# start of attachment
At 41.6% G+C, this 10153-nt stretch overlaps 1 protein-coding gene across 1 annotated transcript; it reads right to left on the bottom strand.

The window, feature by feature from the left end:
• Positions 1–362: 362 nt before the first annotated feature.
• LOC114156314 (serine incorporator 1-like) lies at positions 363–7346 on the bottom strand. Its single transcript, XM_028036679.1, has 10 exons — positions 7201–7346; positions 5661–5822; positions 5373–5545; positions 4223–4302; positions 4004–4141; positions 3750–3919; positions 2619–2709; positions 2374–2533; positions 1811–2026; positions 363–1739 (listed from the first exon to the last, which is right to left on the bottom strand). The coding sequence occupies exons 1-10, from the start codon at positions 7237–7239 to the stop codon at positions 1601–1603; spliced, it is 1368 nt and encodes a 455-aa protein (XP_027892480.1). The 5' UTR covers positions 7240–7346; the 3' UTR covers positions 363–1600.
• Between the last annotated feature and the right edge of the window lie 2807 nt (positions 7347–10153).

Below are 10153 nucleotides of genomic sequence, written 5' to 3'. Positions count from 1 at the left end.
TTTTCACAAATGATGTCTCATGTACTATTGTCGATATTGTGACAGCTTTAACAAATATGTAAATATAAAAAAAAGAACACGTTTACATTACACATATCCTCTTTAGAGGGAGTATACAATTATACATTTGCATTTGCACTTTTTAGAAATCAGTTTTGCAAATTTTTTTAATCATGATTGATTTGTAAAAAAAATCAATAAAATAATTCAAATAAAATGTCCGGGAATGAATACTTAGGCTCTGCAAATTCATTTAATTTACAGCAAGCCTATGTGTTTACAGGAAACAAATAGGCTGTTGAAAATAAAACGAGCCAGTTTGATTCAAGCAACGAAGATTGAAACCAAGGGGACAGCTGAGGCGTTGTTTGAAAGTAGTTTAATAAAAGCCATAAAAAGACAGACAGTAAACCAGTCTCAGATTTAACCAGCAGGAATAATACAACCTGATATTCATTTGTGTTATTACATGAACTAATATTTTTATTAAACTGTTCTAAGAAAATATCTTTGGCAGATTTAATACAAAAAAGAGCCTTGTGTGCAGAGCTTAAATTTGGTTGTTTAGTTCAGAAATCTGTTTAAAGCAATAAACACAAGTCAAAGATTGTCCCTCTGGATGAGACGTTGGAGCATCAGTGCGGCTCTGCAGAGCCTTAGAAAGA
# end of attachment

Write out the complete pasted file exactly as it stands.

At 41.6% G+C, this 10153-nt stretch overlaps 1 protein-coding gene across 1 annotated transcript; it reads right to left on the bottom strand.

The window, feature by feature from the left end:
• Positions 1–362: 362 nt before the first annotated feature.
• LOC114156314 (serine incorporator 1-like) lies at positions 363–7346 on the bottom strand. Its single transcript, XM_028036679.1, has 10 exons — positions 7201–7346; positions 5661–5822; positions 5373–5545; positions 4223–4302; positions 4004–4141; positions 3750–3919; positions 2619–2709; positions 2374–2533; positions 1811–2026; positions 363–1739 (listed from the first exon to the last, which is right to left on the bottom strand). The coding sequence occupies exons 1-10, from the start codon at positions 7237–7239 to the stop codon at positions 1601–1603; spliced, it is 1368 nt and encodes a 455-aa protein (XP_027892480.1). The 5' UTR covers positions 7240–7346; the 3' UTR covers positions 363–1600.
• Between the last annotated feature and the right edge of the window lie 2807 nt (positions 7347–10153).

Below are 10153 nucleotides of genomic sequence, written 5' to 3'. Positions count from 1 at the left end.
TTTTCACAAATGATGTCTCATGTACTATTGTCGATATTGTGACAGCTTTAACAAATATGTAAATATAAAAAAAAGAACACGTTTACATTACACATATCCTCTTTAGAGGGAGTATACAATTATACATTTGCATTTGCACTTTTTAGAAATCAGTTTTGCAAATTTTTTTAATCATGATTGATTTGTAAAAAAAATCAATAAAATAATTCAAATAAAATGTCCGGGAATGAATACTTAGGCTCTGCAAATTCATTTAATTTACAGCAAGCCTATGTGTTTACAGGAAACAAATAGGCTGTTGAAAATAAAACGAGCCAGTTTGATTCAAGCAACGAAGATTGAAACCAAGGGGACAGCTGAGGCGTTGTTTGAAAGTAGTTTAATAAAAGCCATAAAAAGACAGACAGTAAACCAGTCTCAGATTTAACCAGCAGGAATAATACAACCTGATATTCATTTGTGTTATTACATGAACTAATATTTTTATTAAACTGTTCTAAGAAAATATCTTTGGCAGATTTAATACAAAAAAGAGCCTTGTGTGCAGAGCTTAAATTTGGTTGTTTAGTTCAGAAATCTGTTTAAAGCAATAAACACAAGTCAAAGATTGTCCCTCTGGATGAGACGTTGGAGCATCAGTGCGGCTCTGCAGAGCCTTAGAAAGA